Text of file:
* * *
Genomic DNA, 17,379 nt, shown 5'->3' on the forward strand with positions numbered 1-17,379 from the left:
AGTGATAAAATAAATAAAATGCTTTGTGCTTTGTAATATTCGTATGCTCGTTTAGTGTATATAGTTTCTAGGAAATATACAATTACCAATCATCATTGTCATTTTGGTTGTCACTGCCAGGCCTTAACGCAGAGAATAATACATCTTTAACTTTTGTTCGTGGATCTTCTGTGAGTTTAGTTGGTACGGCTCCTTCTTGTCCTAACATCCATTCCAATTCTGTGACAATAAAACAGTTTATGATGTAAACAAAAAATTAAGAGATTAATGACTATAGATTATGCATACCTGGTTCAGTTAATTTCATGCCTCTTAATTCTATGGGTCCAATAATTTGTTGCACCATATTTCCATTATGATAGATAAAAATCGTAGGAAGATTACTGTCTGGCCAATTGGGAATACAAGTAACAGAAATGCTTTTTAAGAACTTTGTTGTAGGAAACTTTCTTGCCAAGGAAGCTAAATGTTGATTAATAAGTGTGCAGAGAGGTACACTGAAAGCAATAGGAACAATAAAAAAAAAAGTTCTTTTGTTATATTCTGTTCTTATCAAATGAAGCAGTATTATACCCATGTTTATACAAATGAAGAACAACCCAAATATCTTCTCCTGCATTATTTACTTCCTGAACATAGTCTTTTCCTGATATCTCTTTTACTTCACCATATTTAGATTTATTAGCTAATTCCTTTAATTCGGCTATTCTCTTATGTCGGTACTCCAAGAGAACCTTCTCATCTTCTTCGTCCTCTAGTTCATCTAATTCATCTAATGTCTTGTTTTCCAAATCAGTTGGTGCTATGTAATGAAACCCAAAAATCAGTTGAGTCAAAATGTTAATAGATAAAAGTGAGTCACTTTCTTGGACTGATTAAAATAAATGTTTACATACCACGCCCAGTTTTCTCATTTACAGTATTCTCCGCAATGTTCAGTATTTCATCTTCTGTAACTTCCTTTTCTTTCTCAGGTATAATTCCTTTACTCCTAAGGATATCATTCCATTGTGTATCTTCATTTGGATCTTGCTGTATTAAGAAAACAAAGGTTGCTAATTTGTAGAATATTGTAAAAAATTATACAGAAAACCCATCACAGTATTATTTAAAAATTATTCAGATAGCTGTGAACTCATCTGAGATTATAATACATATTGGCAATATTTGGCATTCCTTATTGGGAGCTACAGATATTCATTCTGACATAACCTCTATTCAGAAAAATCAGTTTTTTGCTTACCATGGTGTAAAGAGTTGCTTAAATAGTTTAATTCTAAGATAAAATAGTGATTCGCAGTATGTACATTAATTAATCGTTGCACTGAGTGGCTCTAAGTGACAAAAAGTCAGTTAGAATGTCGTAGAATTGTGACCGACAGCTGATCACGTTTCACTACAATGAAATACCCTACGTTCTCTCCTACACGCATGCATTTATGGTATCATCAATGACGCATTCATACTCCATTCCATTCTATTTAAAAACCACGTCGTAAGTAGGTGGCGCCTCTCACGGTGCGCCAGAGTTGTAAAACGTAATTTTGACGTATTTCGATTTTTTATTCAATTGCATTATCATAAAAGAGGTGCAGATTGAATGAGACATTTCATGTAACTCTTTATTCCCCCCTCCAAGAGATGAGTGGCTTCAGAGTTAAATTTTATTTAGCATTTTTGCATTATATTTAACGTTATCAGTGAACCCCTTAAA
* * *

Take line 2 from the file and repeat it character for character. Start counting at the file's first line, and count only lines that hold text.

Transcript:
AGTGATAAAATAAATAAAATGCTTTGTGCTTTGTAATATTCGTATGCTCGTTTAGTGTATATAGTTTCTAGGAAATATACAATTACCAATCATCATTGTCATTTTGGTTGTCACTGCCAGGCCTTAACGCAGAGAATAATACATCTTTAACTTTTGTTCGTGGATCTTCTGTGAGTTTAGTTGGTACGGCTCCTTCTTGTCCTAACATCCATTCCAATTCTGTGACAATAAAACAGTTTATGATGTAAACAAAAAATTAAGAGATTAATGACTATAGATTATGCATACCTGGTTCAGTTAATTTCATGCCTCTTAATTCTATGGGTCCAATAATTTGTTGCACCATATTTCCATTATGATAGATAAAAATCGTAGGAAGATTACTGTCTGGCCAATTGGGAATACAAGTAACAGAAATGCTTTTTAAGAACTTTGTTGTAGGAAACTTTCTTGCCAAGGAAGCTAAATGTTGATTAATAAGTGTGCAGAGAGGTACACTGAAAGCAATAGGAACAATAAAAAAAAAAGTTCTTTTGTTATATTCTGTTCTTATCAAATGAAGCAGTATTATACCCATGTTTATACAAATGAAGAACAACCCAAATATCTTCTCCTGCATTATTTACTTCCTGAACATAGTCTTTTCCTGATATCTCTTTTACTTCACCATATTTAGATTTATTAGCTAATTCCTTTAATTCGGCTATTCTCTTATGTCGGTACTCCAAGAGAACCTTCTCATCTTCTTCGTCCTCTAGTTCATCTAATTCATCTAATGTCTTGTTTTCCAAATCAGTTGGTGCTATGTAATGAAACCCAAAAATCAGTTGAGTCAAAATGTTAATAGATAAAAGTGAGTCACTTTCTTGGACTGATTAAAATAAATGTTTACATACCACGCCCAGTTTTCTCATTTACAGTATTCTCCGCAATGTTCAGTATTTCATCTTCTGTAACTTCCTTTTCTTTCTCAGGTATAATTCCTTTACTCCTAAGGATATCATTCCATTGTGTATCTTCATTTGGATCTTGCTGTATTAAGAAAACAAAGGTTGCTAATTTGTAGAATATTGTAAAAAATTATACAGAAAACCCATCACAGTATTATTTAAAAATTATTCAGATAGCTGTGAACTCATCTGAGATTATAATACATATTGGCAATATTTGGCATTCCTTATTGGGAGCTACAGATATTCATTCTGACATAACCTCTATTCAGAAAAATCAGTTTTTTGCTTACCATGGTGTAAAGAGTTGCTTAAATAGTTTAATTCTAAGATAAAATAGTGATTCGCAGTATGTACATTAATTAATCGTTGCACTGAGTGGCTCTAAGTGACAAAAAGTCAGTTAGAATGTCGTAGAATTGTGACCGACAGCTGATCACGTTTCACTACAATGAAATACCCTACGTTCTCTCCTACACGCATGCATTTATGGTATCATCAATGACGCATTCATACTCCATTCCATTCTATTTAAAAACCACGTCGTAAGTAGGTGGCGCCTCTCACGGTGCGCCAGAGTTGTAAAACGTAATTTTGACGTATTTCGATTTTTTATTCAATTGCATTATCATAAAAGAGGTGCAGATTGAATGAGACATTTCATGTAACTCTTTATTCCCCCCTCCAAGAGATGAGTGGCTTCAGAGTTAAATTTTATTTAGCATTTTTGCATTATATTTAACGTTATCAGTGAACCCCTTAAA